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'CLOY' star and North Korean defector Kim Ara ties the knot with non-showbiz partner

By John Patrick Magno Ranara Published Oct 31, 2023 5:05 pm

Real-life Crash Landing On You couple Korean actress Kim Ara said yes to forever as she has now tied the knot with her non-celebrity partner.

In a report by allkpop, the pair got married on Oct. 28. Before this, Kim had already announced that she was ready to take the next step with her partner on her Instagram account back in September.

In her post, she shared their prenup pictures, including a black-and-white photo of her and her partner looking at each other affectionately while clad in formal wear. Other pictures showed the actress as a blooming bride in her wedding dress.

"Getting married at the end of October," Kim captioned her post.

"I want to share this good news with those who have watched and supported me for a long time. Please congratulate me and I will make you a beautiful family," her translated message read.

Kim started her acting career in 2016, starring in the horror-mystery series The Wailing. In 2019, she landed a role in the hit romantic-comedy drama, Crash Landing On You, which is about a South Korean chaebol who ended up in North Korea after a devastating paragliding accident. Her other roles include Tempted, The Soul-Mate, and Six Ball.

Kim is notable for choosing to defect from her home country North Korea, having left in 2002 at the age of 12. While she has not revealed the reason for it, reports have stated that many individuals decided to leave the country in the mid-1990s because of hunger and economic difficulties.

Over the years, however, the majority of North Koreans defected because they were reportedly against the current political situation.

In an interview on NoKo Insight, Kim was asked about her most rewarding experience while acting as a North Korean defector.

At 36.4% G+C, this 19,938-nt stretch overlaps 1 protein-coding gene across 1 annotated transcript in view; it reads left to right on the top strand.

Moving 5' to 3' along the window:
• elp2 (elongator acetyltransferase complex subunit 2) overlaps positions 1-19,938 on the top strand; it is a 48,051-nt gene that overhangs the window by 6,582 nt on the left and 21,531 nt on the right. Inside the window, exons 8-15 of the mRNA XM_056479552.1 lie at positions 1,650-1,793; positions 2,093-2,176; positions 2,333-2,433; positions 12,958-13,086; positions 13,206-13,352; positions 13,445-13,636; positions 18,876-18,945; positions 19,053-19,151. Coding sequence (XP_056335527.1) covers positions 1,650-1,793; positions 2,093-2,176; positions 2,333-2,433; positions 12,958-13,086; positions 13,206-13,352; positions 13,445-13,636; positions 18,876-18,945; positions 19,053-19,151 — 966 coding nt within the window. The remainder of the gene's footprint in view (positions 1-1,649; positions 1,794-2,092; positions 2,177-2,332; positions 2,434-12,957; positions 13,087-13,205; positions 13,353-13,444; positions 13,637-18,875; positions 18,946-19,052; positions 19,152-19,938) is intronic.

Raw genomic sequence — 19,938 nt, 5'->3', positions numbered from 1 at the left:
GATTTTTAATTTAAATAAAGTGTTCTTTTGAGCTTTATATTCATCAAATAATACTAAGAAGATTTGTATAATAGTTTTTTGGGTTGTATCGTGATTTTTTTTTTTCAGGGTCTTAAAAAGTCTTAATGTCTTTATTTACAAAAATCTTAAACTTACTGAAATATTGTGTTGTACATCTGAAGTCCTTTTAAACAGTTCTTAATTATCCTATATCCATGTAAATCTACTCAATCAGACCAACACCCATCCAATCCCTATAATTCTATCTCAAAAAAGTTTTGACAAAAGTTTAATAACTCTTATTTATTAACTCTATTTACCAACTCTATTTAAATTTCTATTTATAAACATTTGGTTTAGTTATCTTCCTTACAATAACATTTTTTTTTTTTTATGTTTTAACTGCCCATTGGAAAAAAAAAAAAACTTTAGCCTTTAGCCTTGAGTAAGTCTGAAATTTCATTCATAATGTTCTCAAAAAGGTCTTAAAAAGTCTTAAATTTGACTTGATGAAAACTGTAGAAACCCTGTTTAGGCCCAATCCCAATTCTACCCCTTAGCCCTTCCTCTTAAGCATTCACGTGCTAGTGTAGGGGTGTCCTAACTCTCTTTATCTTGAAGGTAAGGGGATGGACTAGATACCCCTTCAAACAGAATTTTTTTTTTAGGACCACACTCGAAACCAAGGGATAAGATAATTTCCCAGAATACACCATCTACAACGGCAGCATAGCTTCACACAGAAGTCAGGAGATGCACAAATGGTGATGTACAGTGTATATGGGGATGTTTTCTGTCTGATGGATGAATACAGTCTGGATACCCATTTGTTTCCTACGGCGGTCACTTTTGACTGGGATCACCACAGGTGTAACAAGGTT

"I'm so grateful when a drama I starred in is seen by North Korean people. This makes me so happy! Crash Landing on You was sent to North Korea right after being broadcasted in South Korea, people in North Korea have watched it already," Kim said.

"My younger sibling, my friends, my neighbors back in North Korea could see me through the drama," she added.

She highlighted how "there is nothing more rewarding" than thinking about how her family would react at seeing her face in some scenes in the drama, no matter how brief they were.

"Since the Korean peninsula is separated, there is no way to communicate [with] one another. It's a one-year thing to have a phone call with the family in North Korea. The fact that I could show my face to my family members in North Korea through media is genuine happiness," Kim said.

The actress hopes that North Koreans can soon have the freedom to share their opinion and feedback through live chat regarding the shows they watch in South Korea.

"I would like to hear North Korean people's opinions. When dramas or movies are being broadcasted, it would be nice to hear their thoughts live," Kim said. "I wish that day could come one day."